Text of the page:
Extensive novel coronavirus contamination detected in London hospital. Researchers in the UK detected extensive novel coronavirus contamination of surfaces and air across several sites in a London hospital. SARS-CoV-2 RNA was detected in 52.3 percent of surface samples and 38.7 percent of air samples in the analysis, although no virus was cultured. Viral RNA was significantly more likely to be detected in samples obtained from areas near COVID-19 patients compared to other areas of the hospital (63.8 vs. 45.3 percent). Findings emphasize the importance of infection prevention and control measures to decrease the risk of environmental contamination and the spread of COVID-19. [Clinical Infectious Diseases]

Limited COVID-19 transmission reported on flight across China. According to findings from an epidemiological investigation of a flight from Singapore to Hangzhou in late January, COVID-19 transmission was limited. Of 335 passengers on the flight, 16 were diagnosed with COVID-19 (attack rate: 4.8 percent), although a majority of cases were likely exposed to the virus prior to flying. Only one passenger did not have a history of exposure prior to the flight; He was seated near four infected passengers and reported that he did not wear his mask properly. [Travel Medicine and Infectious Disease]

Countries face shortages of HIV medications amid COVID-19 pandemic. Findings from a survey conducted by the World Health Organization (WHO) indicate that 24 countries are experiencing HIV medication supply shortages, and 73 countries may be at risk for shortages. Antiretroviral (ARV) medications control and prevent the transmission of HIV, and if supplies are disrupted for six months, it is estimated that AIDS-related deaths could double in sub-Saharan Africa this year. HIV infections and deaths have fallen 39 and 51 percent respectively between 2000 and 2019, although recent progress is stalling and COVID-19 is making the situation worse. The WHO has encouraged countries to prescribe HIV medications for longer periods of time to limit disruptions in treatment access during the pandemic. [WHO]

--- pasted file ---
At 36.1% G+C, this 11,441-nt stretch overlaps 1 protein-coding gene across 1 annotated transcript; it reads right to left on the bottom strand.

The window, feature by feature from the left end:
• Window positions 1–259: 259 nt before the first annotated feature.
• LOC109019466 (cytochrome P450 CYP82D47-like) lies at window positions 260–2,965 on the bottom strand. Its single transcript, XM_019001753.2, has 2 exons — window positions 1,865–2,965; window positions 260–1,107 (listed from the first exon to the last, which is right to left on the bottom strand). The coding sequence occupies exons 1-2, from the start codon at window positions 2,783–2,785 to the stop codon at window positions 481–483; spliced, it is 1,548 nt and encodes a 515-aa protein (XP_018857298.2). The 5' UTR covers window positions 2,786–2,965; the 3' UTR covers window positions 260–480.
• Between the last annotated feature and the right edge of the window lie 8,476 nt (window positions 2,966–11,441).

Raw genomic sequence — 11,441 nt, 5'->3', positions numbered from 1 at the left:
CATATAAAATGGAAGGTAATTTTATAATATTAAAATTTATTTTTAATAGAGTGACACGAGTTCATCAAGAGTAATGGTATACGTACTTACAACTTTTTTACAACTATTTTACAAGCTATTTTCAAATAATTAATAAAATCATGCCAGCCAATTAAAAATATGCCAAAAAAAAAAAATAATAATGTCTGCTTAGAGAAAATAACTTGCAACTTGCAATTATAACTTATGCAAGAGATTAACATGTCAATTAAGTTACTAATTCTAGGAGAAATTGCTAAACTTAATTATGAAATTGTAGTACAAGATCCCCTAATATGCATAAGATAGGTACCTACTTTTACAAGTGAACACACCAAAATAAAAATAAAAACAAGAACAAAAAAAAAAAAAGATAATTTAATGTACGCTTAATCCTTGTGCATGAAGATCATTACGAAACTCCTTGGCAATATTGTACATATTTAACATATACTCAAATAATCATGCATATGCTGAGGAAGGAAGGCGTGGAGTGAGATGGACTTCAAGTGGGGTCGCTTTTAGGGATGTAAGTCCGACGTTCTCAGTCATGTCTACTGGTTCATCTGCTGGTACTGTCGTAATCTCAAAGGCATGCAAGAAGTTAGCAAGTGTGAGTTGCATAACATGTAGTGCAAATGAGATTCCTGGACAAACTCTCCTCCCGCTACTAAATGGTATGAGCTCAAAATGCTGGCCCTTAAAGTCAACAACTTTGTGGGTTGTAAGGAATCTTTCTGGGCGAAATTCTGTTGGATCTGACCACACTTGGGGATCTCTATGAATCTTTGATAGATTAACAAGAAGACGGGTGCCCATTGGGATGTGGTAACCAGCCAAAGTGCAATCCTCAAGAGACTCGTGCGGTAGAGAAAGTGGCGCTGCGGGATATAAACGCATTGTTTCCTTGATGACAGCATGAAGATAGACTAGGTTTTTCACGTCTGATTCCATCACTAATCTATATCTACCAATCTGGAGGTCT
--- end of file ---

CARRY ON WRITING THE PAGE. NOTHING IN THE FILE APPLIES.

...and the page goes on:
Drug Resistance and Global Health

GLASS report highlights progress on global AMR surveillance systems. The World Health Organization (WHO) released its third Global Antimicrobial Resistance and Use Surveillance System (GLASS) report highlighting progress in national antimicrobial resistance surveillance systems since 2016. The report notes that as of July 31, 2019, 82 countries/territories were enrolled in the AMR module, which collects data on resistance among high-priority pathogens, and 65 countries/territories reported data on the status of their surveillance system as well as data on AMR for 2018. GLASS plans to continue collecting AMR data and incorporate antimicrobial consumption data into their surveillance system to better understand drivers of resistance across the globe. [GLASS Report]